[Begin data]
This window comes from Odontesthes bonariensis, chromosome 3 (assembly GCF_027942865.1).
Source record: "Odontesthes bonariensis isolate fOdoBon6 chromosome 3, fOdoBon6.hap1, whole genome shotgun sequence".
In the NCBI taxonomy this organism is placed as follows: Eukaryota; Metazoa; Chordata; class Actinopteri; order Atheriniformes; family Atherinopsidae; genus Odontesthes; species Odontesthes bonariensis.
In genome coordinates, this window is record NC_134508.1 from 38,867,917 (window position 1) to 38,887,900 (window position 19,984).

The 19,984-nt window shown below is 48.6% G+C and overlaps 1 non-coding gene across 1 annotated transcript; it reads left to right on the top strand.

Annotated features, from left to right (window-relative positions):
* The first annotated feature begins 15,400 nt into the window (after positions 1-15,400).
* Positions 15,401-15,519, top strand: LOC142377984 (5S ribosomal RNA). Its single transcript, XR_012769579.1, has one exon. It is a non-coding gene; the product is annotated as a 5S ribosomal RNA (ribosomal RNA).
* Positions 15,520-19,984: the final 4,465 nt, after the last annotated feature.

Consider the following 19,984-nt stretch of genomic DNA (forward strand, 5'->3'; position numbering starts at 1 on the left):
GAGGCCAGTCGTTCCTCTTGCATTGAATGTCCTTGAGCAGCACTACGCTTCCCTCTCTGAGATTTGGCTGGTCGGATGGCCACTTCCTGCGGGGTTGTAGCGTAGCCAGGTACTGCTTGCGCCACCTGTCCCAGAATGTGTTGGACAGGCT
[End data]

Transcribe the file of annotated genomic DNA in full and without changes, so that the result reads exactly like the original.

This window comes from Odontesthes bonariensis, chromosome 3 (assembly GCF_027942865.1).
Source record: "Odontesthes bonariensis isolate fOdoBon6 chromosome 3, fOdoBon6.hap1, whole genome shotgun sequence".
In the NCBI taxonomy this organism is placed as follows: Eukaryota; Metazoa; Chordata; class Actinopteri; order Atheriniformes; family Atherinopsidae; genus Odontesthes; species Odontesthes bonariensis.
In genome coordinates, this window is record NC_134508.1 from 38,867,917 (window position 1) to 38,887,900 (window position 19,984).

The 19,984-nt window shown below is 48.6% G+C and overlaps 1 non-coding gene across 1 annotated transcript; it reads left to right on the top strand.

Annotated features, from left to right (window-relative positions):
* The first annotated feature begins 15,400 nt into the window (after positions 1-15,400).
* Positions 15,401-15,519, top strand: LOC142377984 (5S ribosomal RNA). Its single transcript, XR_012769579.1, has one exon. It is a non-coding gene; the product is annotated as a 5S ribosomal RNA (ribosomal RNA).
* Positions 15,520-19,984: the final 4,465 nt, after the last annotated feature.

Consider the following 19,984-nt stretch of genomic DNA (forward strand, 5'->3'; position numbering starts at 1 on the left):
GAGGCCAGTCGTTCCTCTTGCATTGAATGTCCTTGAGCAGCACTACGCTTCCCTCTCTGAGATTTGGCTGGTCGGATGGCCACTTCCTGCGGGGTTGTAGCGTAGCCAGGTACTGCTTGCGCCACCTGTCCCAGAATGTGTTGGACAGGCT